A Git Repository Manager — in Rust

Managing multiple repositories in a single place — with Rust


I'm heavily using git both at work at for my personal projects. Over time, I ended up with a quite substantial amount of git repositories. For now, I've just been managing them manually. This worked well, but when setting up a new machine, I'd have to either restore a backup or do a lot of git clones manually.

I'm also a huge proponent of $whatever-as-code, especially Terraform. I like to just have a configuration plus a tool that takes that configuration to configure $whatever.

So, I decided to build a tool to do that: Have a config of my git repositories, and the tool makes sure that everything is cloned & configured correctly. And so, the git repository manager (GRM) was born.

I chose Rust for this project. I already used Rust for a few very small projects (<100 LOC), and for the backend of a package list application. I'm really fond of a lot of aspects (see [this blogpost about error handling]({{< relref "./2021-09-26-error-handling-rust-vs-go.md" >}}) for example).

To be honest, the project is 50% "scratching my own itch" and 50% "I want to learn Rust and need a project". I think it succeeded for both, as I'm dogfooding GRM right now, both at home and at work, and I'm also starting to get a good grasp of Rust.

In the meantime, GRM gained a few additional capabilities. For example, you can generate a configuration from an existing tree of git repositories (would be quite a hassle to do this manually). Also, I wrote some code to manage git worktrees, which makes it much easier to juggle multiple branches at the same time.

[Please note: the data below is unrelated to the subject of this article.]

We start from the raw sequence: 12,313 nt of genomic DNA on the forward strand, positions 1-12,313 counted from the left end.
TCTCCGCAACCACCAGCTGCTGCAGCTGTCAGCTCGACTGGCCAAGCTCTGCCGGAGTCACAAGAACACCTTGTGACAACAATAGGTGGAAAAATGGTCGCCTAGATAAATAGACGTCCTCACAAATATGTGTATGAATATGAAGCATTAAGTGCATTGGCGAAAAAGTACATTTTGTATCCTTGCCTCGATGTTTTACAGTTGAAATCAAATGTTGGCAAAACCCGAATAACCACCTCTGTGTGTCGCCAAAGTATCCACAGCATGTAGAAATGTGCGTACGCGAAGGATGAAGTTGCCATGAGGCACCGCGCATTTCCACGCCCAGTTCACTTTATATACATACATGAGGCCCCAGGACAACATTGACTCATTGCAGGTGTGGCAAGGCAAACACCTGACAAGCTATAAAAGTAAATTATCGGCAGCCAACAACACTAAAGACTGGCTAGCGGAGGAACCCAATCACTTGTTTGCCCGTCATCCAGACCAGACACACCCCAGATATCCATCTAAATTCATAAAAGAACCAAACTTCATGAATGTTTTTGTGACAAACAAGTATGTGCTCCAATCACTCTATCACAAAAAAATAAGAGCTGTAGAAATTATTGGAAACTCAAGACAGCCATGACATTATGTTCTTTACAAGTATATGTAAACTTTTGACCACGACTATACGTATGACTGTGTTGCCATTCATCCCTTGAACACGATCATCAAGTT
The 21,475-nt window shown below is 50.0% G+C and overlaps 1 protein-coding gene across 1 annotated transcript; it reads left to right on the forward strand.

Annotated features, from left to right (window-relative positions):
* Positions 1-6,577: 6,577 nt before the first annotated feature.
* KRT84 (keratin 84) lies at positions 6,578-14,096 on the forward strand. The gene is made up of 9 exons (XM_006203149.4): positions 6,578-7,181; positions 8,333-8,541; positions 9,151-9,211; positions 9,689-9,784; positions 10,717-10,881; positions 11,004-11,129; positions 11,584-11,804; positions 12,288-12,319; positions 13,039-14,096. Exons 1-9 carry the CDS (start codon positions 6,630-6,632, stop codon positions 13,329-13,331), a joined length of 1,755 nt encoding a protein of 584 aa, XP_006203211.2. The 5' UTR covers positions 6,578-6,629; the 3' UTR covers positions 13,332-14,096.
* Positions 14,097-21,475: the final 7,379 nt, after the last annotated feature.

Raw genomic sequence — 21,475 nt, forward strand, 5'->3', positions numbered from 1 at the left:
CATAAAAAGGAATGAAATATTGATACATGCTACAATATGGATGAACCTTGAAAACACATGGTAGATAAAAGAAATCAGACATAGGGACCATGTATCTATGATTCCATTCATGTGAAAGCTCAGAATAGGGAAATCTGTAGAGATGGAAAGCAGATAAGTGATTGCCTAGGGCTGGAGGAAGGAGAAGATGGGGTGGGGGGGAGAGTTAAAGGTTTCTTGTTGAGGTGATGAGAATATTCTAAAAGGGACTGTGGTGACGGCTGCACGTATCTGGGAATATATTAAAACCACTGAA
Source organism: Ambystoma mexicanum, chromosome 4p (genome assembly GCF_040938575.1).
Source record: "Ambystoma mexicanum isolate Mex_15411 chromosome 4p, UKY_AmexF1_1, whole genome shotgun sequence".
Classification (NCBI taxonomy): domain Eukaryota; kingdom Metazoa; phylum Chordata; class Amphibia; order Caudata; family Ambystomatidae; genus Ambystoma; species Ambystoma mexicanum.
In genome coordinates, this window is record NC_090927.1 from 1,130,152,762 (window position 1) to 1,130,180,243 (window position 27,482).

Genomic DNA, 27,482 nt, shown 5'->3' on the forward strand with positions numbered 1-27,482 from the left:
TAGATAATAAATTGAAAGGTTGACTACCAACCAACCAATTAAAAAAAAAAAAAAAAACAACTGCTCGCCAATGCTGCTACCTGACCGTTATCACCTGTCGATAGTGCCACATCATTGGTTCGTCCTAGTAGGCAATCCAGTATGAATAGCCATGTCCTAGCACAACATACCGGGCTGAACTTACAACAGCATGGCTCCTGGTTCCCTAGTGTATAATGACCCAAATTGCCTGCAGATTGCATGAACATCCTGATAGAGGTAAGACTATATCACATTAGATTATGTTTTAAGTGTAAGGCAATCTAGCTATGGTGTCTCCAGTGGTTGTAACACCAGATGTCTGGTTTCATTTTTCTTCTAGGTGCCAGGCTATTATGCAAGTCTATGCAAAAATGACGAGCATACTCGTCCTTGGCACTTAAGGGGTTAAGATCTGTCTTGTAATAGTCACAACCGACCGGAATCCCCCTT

In the following, I'll list the resources I used while learning rust and writing GRM, and a few lessons about Rust in particular.

Resources I used

The rust book is absolutely awesome. It's like a tutorial through the rust language that will also act as a reference for later when you look up concepts. I read it once from start to finish in the beginning. Of course, I couldn't remember everything, but it was good to already have heard of some concepts when I encountered them later on.

I also cross-read the Rustomonicon, which aims to explain in detail how unsafe works in rust. I haven't used unsafe at all for GRM, but it was still valuable to know about the concepts. Additionally, the Rustomonicon is just an exciting read.

There is another book called "Learn Rust With Entirely Too Many Linked Lists". It hammers home some concepts like ownership, while giving a thorough introduction into Rust stdlib components like Iterators, Rc, and Arc.

Last but not least, I cannot stress how awesome the rust reference documentation is. When starting, you'll most likely work a lot with the Option and Result types. Now take a look at the documentation for Option: It's not just a list of available methods. No, it also gives an intro about use cases for Option and when you'll encounter it, how to use it with match, and groups the methods into different use cases and describes them

What I learned about Rust

That's it! In short, Rust is awesome. If you want, check out GRM (Link to the documentation).